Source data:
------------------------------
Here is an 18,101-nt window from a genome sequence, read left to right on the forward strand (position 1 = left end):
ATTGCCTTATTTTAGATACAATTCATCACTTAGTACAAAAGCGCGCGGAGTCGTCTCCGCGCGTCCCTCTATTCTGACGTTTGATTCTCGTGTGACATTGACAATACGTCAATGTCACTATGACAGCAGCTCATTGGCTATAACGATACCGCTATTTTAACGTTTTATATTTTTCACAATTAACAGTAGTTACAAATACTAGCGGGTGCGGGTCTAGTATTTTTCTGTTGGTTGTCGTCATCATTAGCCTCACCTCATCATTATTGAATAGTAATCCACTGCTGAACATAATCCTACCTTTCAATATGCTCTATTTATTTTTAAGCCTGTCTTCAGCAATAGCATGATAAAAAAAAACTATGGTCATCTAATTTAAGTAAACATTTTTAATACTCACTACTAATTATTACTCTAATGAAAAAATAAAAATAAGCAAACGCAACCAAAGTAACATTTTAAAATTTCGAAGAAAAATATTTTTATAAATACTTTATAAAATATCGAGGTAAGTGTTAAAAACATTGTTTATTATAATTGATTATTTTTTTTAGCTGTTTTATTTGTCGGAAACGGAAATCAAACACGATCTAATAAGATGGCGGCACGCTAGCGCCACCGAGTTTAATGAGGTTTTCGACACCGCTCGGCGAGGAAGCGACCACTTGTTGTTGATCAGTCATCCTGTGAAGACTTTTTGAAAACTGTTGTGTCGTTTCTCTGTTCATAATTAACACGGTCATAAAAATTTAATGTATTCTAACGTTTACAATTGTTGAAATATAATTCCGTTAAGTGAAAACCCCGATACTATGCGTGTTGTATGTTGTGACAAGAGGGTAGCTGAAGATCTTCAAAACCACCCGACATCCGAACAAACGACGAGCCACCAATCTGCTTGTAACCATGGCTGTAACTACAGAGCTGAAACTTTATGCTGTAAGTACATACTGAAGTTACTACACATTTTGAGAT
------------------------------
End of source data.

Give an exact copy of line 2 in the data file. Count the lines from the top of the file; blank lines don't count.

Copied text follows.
ATTGCCTTATTTTAGATACAATTCATCACTTAGTACAAAAGCGCGCGGAGTCGTCTCCGCGCGTCCCTCTATTCTGACGTTTGATTCTCGTGTGACATTGACAATACGTCAATGTCACTATGACAGCAGCTCATTGGCTATAACGATACCGCTATTTTAACGTTTTATATTTTTCACAATTAACAGTAGTTACAAATACTAGCGGGTGCGGGTCTAGTATTTTTCTGTTGGTTGTCGTCATCATTAGCCTCACCTCATCATTATTGAATAGTAATCCACTGCTGAACATAATCCTACCTTTCAATATGCTCTATTTATTTTTAAGCCTGTCTTCAGCAATAGCATGATAAAAAAAAACTATGGTCATCTAATTTAAGTAAACATTTTTAATACTCACTACTAATTATTACTCTAATGAAAAAATAAAAATAAGCAAACGCAACCAAAGTAACATTTTAAAATTTCGAAGAAAAATATTTTTATAAATACTTTATAAAATATCGAGGTAAGTGTTAAAAACATTGTTTATTATAATTGATTATTTTTTTTAGCTGTTTTATTTGTCGGAAACGGAAATCAAACACGATCTAATAAGATGGCGGCACGCTAGCGCCACCGAGTTTAATGAGGTTTTCGACACCGCTCGGCGAGGAAGCGACCACTTGTTGTTGATCAGTCATCCTGTGAAGACTTTTTGAAAACTGTTGTGTCGTTTCTCTGTTCATAATTAACACGGTCATAAAAATTTAATGTATTCTAACGTTTACAATTGTTGAAATATAATTCCGTTAAGTGAAAACCCCGATACTATGCGTGTTGTATGTTGTGACAAGAGGGTAGCTGAAGATCTTCAAAACCACCCGACATCCGAACAAACGACGAGCCACCAATCTGCTTGTAACCATGGCTGTAACTACAGAGCTGAAACTTTATGCTGTAAGTACATACTGAAGTTACTACACATTTTGAGAT